A few years ago I was at a memorial service at Cooper Union in New York City. It was well attended by friends and associates of a well-respected and influential man who graduated from the college and gave it much attention during his life.

The service was in the Great Hall, a very famous place with echoes of greatness embedded in its fiber and stone.

On February 27th, 1860, not more that 20 feet from where I sat, Abraham Lincoln gave his historic address on federal power to regulate and limit the spread of slavery. It was a speech that catapulted Lincoln into his party's Presidential nomination.

I looked around at the columns and architecture and I felt something. Maybe I was feeling my imagination. Maybe it was the person next to me, but I was thinking of Lincoln and wondering where he stood on the raised stage.

When I got home I looked up the history of Cooper Union and the Great Hall.

I read that besides Lincoln, Presidents Grant, Cleveland, Taft, Theodore Roosevelt, Woodrow Wilson, Bill Clinton and Barack Obama have all made speeches in the Great Hall.

No wonder I felt something.

Monday, February 25, 2013

Kenyan Violence

There is always a double edge to freedom’s blade.

The stories and the videos coming out of Kenya these days are disappointing and tragic.

Vicious ethnic clashes have erupted between the Pokomo and Orma tribes and it seems to do so every time there is an election for governor of the region. Normally these tribes tolerate each other, but not where politics is concerned. Now it is neighbor killing neighbor.

I've been to Kenya. I've seen the poverty. I've walked the Mathari slums in Nairobi. I've been to Kisumu, but not Malindi on the Indian Ocean coast where this Governor's race is a rampage of indiscriminate violence.

When poverty is the norm of life I don't understand how anyone can use their life's energy in hatred and violence, not over not having something, but over a political race. Apparently the politicians of the region have a history of invoking ethnic violence for their own ends. 

Freedom always cuts two ways.  One edge cuts through the difficulties of life and empowers the individual creative spirit to manifest its choice in words and actions.  The other side of freedom's blade is a far more fragile edge.  To stay sharp it must be honed with responsibility, tolerance, patience, communication, understanding and courtesy.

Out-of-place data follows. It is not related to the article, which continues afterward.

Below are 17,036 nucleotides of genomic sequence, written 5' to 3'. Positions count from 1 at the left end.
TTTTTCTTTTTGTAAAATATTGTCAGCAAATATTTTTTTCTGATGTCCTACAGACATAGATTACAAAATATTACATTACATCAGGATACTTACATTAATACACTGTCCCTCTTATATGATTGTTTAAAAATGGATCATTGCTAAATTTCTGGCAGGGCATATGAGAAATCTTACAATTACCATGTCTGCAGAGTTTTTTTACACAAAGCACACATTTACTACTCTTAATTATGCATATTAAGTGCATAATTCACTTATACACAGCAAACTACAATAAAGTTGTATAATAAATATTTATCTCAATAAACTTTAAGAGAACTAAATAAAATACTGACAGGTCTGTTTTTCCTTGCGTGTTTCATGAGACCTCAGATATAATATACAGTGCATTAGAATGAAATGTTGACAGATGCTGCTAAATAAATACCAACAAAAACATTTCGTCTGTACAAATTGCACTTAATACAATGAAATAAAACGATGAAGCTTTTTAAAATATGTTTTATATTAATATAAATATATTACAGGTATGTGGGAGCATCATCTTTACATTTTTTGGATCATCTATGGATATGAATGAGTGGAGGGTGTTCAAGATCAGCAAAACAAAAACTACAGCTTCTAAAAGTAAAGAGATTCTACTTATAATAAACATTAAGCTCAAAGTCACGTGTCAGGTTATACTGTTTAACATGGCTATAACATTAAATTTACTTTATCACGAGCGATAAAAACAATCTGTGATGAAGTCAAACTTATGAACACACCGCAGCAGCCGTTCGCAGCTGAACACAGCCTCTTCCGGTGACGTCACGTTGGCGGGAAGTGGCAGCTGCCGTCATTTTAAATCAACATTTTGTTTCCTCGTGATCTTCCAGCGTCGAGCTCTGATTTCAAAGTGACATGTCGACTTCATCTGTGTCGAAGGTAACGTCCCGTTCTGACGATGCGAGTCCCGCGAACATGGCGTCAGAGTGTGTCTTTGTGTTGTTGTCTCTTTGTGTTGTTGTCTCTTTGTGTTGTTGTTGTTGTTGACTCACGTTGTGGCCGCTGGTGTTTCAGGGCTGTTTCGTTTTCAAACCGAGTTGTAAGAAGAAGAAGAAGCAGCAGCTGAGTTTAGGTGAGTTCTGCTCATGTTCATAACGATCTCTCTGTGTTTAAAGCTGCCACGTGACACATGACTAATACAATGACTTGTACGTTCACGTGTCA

One edge without the other blunts the point of freedom.

Freedom looses anywhere someone thinks they're better than somebody else.

Friday, February 22, 2013

A Divine Breath

“It depends upon the wind” an expression you often hear in everyday conversation.

It’s an atavistic expression. I imagine sailors of old and even ones of today know their distance for the day depends upon the wind.

We know that animals depend on the wind for both safety and prey.

As a pilot I understand the importance and safety of landing into the wind.

The wind is a dichotomous gift to humankind. It can be our ally or our enemy. It can cool. It can warm. It can soothe and it can harm. It can smooth the seas and calm the waves. It is invisible, yet its presence is felt in soft touches as well as in a raging force.

To see the wind with our eyes another element must be employed. Rain gives it expression. Leaves give it direction. Dust and dirt give it shape and it can be the harbinger of hot or cold weather.

We preoccupied human souls in the narrow focus of our every day lives give it very little thought or thanks. We do, however, give it names: Mariah, Santa Anna, Chinook, Zepher and so on.

We also acknowledge the wind in slogans: “let me see which way the wind blows,” “May the wind be at your back,” “It’s an ill wind that blows no good.”

From the sea and sailing come great truthful sayings: "wind before rain, topsails remain, rain before wind, top sails take in."

Joining the native peoples of the earth, I believe that nature is an echo of our selves. The wind is emblematic of our spirits. Both wind and spirit are invisible, yet both are destined and determined in their direct flow to the Source of calm.